Adolf Hitler: the name still has such a powerful resonance over 50 years after the end of the Second World War. From Charlie Chaplin's film The Great Dictator to Don Dellio's novel Running Dog And Beyond, the fascination with ‘The Most Evil Man In The World’ seems to continue unabated. A further and perhaps controversial addition comes in the shape of the directorial debut movie from screenplay veteran Menno Meyjes. Max, starring John Cusack and Noah Taylor, is a fictional account of the early life and world shattering choices made by a young Adolf Hitler just after the end of the First World War.
Max is a Jewish artist who, having lost his right arm in the war still works in the art world, but as a dealer rather than a painter. He lives a relatively comfortable life with his family and has a mistress, a fellow artist. Into this world comes a young man with no friends, family or real direction to his life, living in war barracks and struggling as an artist. A man called Hitler. The two war veterans meet and whilst it is not exactly a friendship that develops a strange bond grows between them. But Hitler has another mentor, Captain Myer who sees in the young man a different kind of potential.
It is the struggle between two mentors that is one of the central themes of the film and the worlds of political activism and art are represented by both Captain Myer and Max. But the film is most concerned with the relationship between art and politics. The many discussions of art, in particular modernism are well handled. These conversations between the two main characters give the audience a full understanding of how connected art, in particular modernism, was with politics in Germany at this time. Visions of the future and how art could shape and change that future for the better are well conveyed by these moments. Max seems to want to channel the young Adolf's pain and anger (a pain and anger felt by so many who returned from the trenches) into his art. But he of course has no idea as to how far his anger will go and thankfully the movie does not resort to foresight or have ironic moments with regard to Hitler. Instead there are many scenes which have specific resonance, in one seemingly innocent moment Max is talking to his children about “the world upside down”, but for all Jews their world will in, only a couple of decades be totally turned upside down. In another powerful moment the disillusioned troops, Hitler among them, are given an anti-Semitic presentation in a macabre child-like puppet show with Adolf the only one not laughing. Later, in a decisive, if fabricated scene Hitler, frustrated with his canvas, scribbles on a piece of paper with an angry hand ART+POLITICS=POWER.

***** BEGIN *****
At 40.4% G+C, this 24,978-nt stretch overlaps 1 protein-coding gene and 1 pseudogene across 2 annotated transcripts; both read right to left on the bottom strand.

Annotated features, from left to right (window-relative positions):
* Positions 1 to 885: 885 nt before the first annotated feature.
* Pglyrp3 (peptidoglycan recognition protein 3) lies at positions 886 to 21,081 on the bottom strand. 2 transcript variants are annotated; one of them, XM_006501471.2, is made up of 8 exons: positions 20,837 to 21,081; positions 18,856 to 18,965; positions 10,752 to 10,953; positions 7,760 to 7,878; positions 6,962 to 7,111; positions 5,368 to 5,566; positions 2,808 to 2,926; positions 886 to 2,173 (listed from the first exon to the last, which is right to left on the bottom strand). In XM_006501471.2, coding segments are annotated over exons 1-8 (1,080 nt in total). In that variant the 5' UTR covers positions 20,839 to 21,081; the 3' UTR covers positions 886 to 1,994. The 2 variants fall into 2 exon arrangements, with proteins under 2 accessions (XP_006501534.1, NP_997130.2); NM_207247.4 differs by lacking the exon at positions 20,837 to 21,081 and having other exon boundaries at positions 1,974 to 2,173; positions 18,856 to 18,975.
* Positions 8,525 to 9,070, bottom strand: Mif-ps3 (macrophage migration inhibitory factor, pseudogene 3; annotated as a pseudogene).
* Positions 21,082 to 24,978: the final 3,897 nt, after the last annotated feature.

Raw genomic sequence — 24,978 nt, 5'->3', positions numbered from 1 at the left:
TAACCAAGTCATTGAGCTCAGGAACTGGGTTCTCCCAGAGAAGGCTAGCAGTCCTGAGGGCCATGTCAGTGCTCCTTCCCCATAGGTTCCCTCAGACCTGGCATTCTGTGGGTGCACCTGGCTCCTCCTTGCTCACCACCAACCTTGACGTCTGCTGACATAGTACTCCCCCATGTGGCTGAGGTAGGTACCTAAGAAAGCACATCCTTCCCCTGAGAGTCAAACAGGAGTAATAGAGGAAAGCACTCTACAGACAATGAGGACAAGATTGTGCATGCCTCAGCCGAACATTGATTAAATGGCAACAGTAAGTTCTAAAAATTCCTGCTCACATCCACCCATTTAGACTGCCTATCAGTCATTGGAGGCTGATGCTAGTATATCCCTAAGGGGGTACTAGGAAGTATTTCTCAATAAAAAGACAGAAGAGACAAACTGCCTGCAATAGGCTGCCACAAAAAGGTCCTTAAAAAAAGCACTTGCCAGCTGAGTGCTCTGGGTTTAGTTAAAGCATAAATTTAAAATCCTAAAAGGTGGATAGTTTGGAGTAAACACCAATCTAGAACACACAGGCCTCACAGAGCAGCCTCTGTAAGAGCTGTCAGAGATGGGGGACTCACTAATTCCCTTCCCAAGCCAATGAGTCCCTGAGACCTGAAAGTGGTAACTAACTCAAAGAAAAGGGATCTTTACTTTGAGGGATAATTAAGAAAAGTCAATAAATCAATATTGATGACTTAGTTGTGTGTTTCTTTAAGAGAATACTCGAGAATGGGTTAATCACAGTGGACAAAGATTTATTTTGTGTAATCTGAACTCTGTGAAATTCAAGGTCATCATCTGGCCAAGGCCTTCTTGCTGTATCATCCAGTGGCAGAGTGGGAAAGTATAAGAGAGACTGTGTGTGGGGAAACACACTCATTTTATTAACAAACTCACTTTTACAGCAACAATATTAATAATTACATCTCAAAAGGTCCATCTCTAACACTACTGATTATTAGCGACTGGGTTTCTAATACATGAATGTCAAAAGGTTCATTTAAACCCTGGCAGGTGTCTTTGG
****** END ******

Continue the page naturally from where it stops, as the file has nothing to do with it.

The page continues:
Noah Taylor, who found international acclaim with his role as the young David Helfgott in Shine, is very good, portraying Hitler as a human being. He shows us a man at a crossroads in his life, a confused angry individual searching for meaning after war. It is only on rare occasions that his portrayal borders on parody but he just stops his performance from crossing that line. This however maybe due to the inescapable images of Hitler an audience cannot totally exclude from their minds when watching this film. Cusack is of course impressive as ever - when is he not - surely he is one of the best and most versatile actors working in Hollywood today even in this part which occasionally borders on the stereotypical. Ulrich Thomsen as Captain Myer delivers a faultless performance creating a believable German officer rather than the usual caricature. Unfortunately many of the other characters are quite inconsequential and as a result the actors struggle in trying to make their parts more than two dimensional in relation to Max and Adolf. Leelee Sobieski as Max's mistress for example is a paper-thin characterisation and the adultery subplot doesn't really go anywhere.
But this film is not called Adolf, it is called Max and this is where other flaws become apparent. When the film is concentrating on Max's life it becomes a tad tedious, despite Cusacks strong performance. As a contrast to Hitler there are some interesting moments and their views on art, politics and the future are compelling but the story of a fictional character could never be as engaging as that of the future leader of The Third Reich and the films pace suffers in these moments. There are other problems, the films direction and cinematography whilst good fail to fully convey the sense of the period. This is supposed to be Germany in 1918 but could be anytime in the twentieth century. The audience are never really shown the larger world of post World War One Germany and as such both Max and Adolf's discussions are not seen in as full an historical context as they should. This is the films fundamental failing. Also, despite the fine performances and close examination between art and politics the idea that a young Adolf may have made the choice to start out on the road to becoming the man we know today because he was not accepted as an artist seems a tad simplistic, naive even. But the strong performance by Noah Taylor goes some way to helping the audience overlook this flaw.
Overall Max is a good film despite some flaws. For the most part well written, directed and acted it is not afraid to court controversy by humanising Adolf Hitler. But at the same time it never attempts to excuse his actions. Its message may be not so much ‘here are the reasons why Hitler did what he did’ but ‘Hitler was and should be portrayed as a human being - albeit one that was responsible for unspeakable acts of horror - rather than a cartoonish supervillain’. But the film is inherently fictional; maybe a more 'fact' based biopic would be a better way of demystifying Adolf Hitler. If the world is ready for such a film.